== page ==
How does the evolutionist explain Morality?

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By BibleAsk Team


Evolutionists teach that humans evolved through natural selection from lifeless, unconscious matter over billions of years. This process, often summarized as the “survival of the fittest,” is driven by random mutations and environmental pressures favoring traits that enhance survival and reproduction. However, this perspective does not easily reconcile with the fact that humans are moral beings who possess a sense of ethics, distinguishing right from wrong. This essay explores the inconsistencies between evolutionary theory and the biblical account of human morality, supported by references from the Bible.

The Origin of Human Morality

The Bible teaches that humans are created in the image of God, which includes moral and ethical capacities. This divine imprint sets humans apart from animals and is the foundation of our moral nature.

  • Genesis 1:27: “So God created man in His own image; in the image of God He created him; male and female He created them” (NKJV). Being made in God’s image means possessing qualities like rationality, creativity, and morality.
  • Romans 2:14-15: “For when Gentiles, who do not have the law, by nature do the things in the law, these, although not having the law, are a law to themselves, who show the work of the law written in their hearts, their conscience also bearing witness, and between themselves their thoughts accusing or else excusing them” (NKJV). This passage highlights that even those without direct knowledge of God’s law have an innate sense of right and wrong.

The difference between the atheist and the believer in God is that the atheist may chose to be moral to avoid legal or social incrimination but he has no real reason for acting right because there is no ultimate moral authority that governs him. To him each person is his own authority.

To the believer this authority comes from God.  The Holy Spirit leads the believer into all truth (John 16:13). To the atheist, who is without God’s Spirit, the truth is foolishness, because it is spiritually discerned (1 Corinthians 2:14). To the atheist, this lack of ethical authority leads to anarchy for who will decide what is right and wrong? For example, atheists will want to kill unborn babies while believers will see this act as murder which is a clear violation to God’s command “You shall not murder” (Exodus 20:13). So, where do you draw the line?

The Concept of Right and Wrong

According to evolutionary theory, morality would be a byproduct of social evolution, where behaviors promoting group survival became advantageous. However, this does not account for the objective nature of moral values.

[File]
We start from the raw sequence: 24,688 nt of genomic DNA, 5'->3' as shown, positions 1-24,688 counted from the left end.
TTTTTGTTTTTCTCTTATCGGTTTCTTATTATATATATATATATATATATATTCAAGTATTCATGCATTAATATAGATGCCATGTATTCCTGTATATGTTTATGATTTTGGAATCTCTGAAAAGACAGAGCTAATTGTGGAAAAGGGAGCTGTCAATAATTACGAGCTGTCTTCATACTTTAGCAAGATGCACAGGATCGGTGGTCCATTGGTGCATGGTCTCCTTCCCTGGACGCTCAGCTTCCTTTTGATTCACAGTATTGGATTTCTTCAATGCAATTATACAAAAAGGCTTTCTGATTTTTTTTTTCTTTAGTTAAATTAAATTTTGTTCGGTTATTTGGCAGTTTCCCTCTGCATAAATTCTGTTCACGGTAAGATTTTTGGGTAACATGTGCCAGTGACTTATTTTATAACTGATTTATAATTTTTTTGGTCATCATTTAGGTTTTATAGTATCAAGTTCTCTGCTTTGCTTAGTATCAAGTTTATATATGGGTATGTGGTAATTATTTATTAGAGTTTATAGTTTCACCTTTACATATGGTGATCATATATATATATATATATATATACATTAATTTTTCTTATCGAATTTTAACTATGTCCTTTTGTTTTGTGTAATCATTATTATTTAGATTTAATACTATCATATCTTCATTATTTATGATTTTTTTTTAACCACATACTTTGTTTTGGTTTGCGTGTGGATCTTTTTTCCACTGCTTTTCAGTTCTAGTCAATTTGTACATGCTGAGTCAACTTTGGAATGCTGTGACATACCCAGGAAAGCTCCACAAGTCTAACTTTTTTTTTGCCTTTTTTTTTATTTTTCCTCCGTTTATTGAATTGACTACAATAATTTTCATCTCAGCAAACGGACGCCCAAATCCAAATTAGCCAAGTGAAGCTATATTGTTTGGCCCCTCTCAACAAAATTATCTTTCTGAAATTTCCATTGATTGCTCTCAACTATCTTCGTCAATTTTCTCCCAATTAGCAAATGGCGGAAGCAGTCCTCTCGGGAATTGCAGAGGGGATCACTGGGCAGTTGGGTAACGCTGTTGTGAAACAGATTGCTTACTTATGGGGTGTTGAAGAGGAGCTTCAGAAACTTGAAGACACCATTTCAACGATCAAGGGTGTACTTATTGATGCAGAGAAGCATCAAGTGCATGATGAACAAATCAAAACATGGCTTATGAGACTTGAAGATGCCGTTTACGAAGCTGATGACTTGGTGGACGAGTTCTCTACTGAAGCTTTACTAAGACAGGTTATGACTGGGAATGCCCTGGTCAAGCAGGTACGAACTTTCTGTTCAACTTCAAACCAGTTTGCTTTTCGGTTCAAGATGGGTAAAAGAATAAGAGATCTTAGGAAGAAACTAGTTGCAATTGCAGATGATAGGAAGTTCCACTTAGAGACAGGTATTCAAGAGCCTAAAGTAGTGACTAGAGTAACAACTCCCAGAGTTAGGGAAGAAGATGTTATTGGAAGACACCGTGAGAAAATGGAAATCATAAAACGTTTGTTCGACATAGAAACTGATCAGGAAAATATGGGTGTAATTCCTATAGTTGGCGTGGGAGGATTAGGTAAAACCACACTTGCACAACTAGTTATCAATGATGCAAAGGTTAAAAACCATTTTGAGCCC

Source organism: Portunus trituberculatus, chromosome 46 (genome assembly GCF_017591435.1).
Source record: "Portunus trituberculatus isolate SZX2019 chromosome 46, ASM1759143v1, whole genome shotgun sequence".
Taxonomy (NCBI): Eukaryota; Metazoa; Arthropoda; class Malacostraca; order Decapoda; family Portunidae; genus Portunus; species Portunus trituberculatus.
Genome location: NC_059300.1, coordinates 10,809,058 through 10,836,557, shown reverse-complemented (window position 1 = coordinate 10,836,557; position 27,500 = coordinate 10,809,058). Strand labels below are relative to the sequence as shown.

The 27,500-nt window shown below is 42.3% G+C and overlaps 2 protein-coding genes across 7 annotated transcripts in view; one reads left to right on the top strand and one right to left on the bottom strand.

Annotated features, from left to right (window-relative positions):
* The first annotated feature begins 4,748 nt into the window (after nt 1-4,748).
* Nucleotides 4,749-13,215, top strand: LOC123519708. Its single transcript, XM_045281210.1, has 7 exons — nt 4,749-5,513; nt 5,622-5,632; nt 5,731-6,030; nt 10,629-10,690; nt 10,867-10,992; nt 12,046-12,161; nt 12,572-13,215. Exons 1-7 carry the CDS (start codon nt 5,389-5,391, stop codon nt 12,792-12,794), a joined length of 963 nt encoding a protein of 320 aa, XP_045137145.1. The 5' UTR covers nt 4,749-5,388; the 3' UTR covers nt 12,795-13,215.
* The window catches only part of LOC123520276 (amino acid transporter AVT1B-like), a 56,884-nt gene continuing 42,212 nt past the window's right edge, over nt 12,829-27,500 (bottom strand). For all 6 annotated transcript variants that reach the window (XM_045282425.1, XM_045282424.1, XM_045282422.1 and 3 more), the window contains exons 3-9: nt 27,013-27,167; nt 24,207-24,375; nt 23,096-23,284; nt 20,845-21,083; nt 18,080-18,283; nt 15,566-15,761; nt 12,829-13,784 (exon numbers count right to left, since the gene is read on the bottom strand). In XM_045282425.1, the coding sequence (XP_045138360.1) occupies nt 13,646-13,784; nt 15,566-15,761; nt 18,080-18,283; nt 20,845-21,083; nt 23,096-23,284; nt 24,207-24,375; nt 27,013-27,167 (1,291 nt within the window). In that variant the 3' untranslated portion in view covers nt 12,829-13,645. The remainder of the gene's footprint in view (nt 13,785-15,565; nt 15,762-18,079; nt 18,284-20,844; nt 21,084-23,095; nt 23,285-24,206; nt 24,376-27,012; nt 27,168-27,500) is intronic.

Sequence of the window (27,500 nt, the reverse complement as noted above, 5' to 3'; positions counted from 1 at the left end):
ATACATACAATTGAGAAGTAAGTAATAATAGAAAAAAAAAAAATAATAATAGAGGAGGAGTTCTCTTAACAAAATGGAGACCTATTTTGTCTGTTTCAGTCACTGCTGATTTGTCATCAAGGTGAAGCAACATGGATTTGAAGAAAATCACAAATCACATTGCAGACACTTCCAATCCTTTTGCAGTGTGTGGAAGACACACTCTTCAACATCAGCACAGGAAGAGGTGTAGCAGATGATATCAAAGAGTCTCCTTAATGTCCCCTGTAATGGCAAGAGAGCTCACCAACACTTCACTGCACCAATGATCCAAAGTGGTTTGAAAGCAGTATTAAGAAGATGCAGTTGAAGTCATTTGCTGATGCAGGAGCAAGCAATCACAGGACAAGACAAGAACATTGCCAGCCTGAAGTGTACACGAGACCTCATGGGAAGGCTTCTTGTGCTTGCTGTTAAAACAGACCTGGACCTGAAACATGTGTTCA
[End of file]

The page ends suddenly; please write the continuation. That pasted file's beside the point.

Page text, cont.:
• Isaiah 5:20: “Woe to those who call evil good, and good evil; who put darkness for light, and light for darkness; who put bitter for sweet, and sweet for bitter!” (NKJV). The Bible asserts that moral standards are objective, not subjective or relative.
  • Micah 6:8: “He has shown you, O man, what is good; and what does the Lord require of you but to do justly, to love mercy, and to walk humbly with your God?” (NKJV). God has revealed what is good, indicating an objective moral standard.

Can an evolutionist act ethically? Certainly. Some evolutionist adopt the knowledge of right and wrong, and live exemplary lives. But they have no ultimate logical reason to do so and no authority to answer for. They may do it simply because they want to. Atheists can’t provide a rational reason for Morality. Morality exists and is logical only if we believe that there is a Creator who designed it (Romans 2:15).

The Role of Conscience

The Bible teaches that the human conscience is a God-given faculty that discerns right from wrong, which is difficult to explain purely through natural selection.

  • 1 Timothy 1:5: “Now the purpose of the commandment is love from a pure heart, from a good conscience, and from sincere faith” (NKJV). A good conscience is central to moral living.
  • Romans 9:1: “I tell the truth in Christ, I am not lying, my conscience also bearing me witness in the Holy Spirit” (NKJV). The conscience, guided by the Holy Spirit, aligns with God’s moral standards.

Love and Self-Sacrifice

Evolutionary theory struggles to account for altruism, especially acts of self-sacrifice that do not offer any apparent survival benefit.

  • John 15:13: “Greater love has no one than this, than to lay down one’s life for his friends” (NKJV). Jesus’ teaching on sacrificial love goes against the principle of survival of the fittest.
  • 1 John 3:16: “By this we know love, because He laid down His life for us. And we also ought to lay down our lives for the brethren” (NKJV). Christian love involves self-sacrifice, a concept contrary to evolutionary self-preservation.